lives, 72 people, comprising of activists, bereaved families, members of
the community and supporters of the cause, united at the start of London
Fashion Week, calling for justice as nobody has been held accountable for
the atrocity of the fire.

The 72 models, which included musician Emeli Sande, models Adwoa Aboah
and Clara Paget, activists Heydon Prowse and Jolyon Rubinstein and DJ Becky
Tong, lined up on the official London Fashion Week catwalk wearing ‘No
Death in Vain’ T-shirts designed by Grenfell Speaks and two young community
members at SpiltSquare Design to remembered and honoured the people who
died at Grenfell Tower.

Yvette Williams, Justice4Grenfell campaign coordinator, said in a
statement: “London Fashion week is a perennial event in the international
calendar and highlights the world talent, creativity and inspiration in our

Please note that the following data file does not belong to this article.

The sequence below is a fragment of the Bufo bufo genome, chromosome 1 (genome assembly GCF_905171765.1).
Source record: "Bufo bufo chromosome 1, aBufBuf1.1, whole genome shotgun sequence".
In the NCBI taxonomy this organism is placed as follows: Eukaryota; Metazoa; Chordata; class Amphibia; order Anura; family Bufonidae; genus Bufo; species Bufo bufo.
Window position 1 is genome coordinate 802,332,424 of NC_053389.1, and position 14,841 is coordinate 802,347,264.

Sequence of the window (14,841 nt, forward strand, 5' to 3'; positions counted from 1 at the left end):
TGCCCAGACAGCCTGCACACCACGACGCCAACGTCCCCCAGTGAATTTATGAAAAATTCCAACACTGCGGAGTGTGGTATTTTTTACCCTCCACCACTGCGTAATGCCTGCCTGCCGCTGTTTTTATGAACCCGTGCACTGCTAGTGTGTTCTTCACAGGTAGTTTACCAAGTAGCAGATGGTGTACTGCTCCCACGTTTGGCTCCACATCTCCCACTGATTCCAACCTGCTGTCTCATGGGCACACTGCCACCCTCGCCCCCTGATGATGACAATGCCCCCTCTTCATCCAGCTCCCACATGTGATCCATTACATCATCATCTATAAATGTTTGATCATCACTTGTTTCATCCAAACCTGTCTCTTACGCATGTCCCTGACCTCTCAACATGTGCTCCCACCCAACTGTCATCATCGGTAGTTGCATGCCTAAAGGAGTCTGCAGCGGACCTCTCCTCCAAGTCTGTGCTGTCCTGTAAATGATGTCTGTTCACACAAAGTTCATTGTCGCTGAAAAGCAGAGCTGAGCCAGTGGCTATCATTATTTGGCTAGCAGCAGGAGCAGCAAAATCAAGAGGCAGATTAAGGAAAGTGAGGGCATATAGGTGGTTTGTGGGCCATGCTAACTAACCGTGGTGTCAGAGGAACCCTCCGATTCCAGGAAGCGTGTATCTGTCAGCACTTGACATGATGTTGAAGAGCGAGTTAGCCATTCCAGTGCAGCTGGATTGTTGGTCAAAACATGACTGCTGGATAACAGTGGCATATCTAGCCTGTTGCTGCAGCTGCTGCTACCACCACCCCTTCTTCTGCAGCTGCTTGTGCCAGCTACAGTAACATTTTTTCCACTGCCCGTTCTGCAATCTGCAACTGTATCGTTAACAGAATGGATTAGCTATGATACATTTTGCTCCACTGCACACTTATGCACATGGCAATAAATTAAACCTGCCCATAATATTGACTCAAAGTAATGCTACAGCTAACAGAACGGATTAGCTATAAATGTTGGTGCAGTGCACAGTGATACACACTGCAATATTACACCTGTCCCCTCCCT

diverse city.

“The fire at Grenfell Tower is the unfashionable side of London where 72
people needlessly lost their lives. Their deaths will not be in vain. We
are honoured to be part of LFW that will assist our campaign in keeping a
global focus on what happened at Grenfell and to support the bereaved
families in their continued fight for truth and justice.”

Image: courtesy of Justice4Grenfell by Jeff Moore

Edeline Lee champions the power of women

Rather than using her two-hour presentation slot to showcase her
collection in a typical salon-style format, Edeline Lee instead used it to
put a spotlight on women’s voices from across a range of different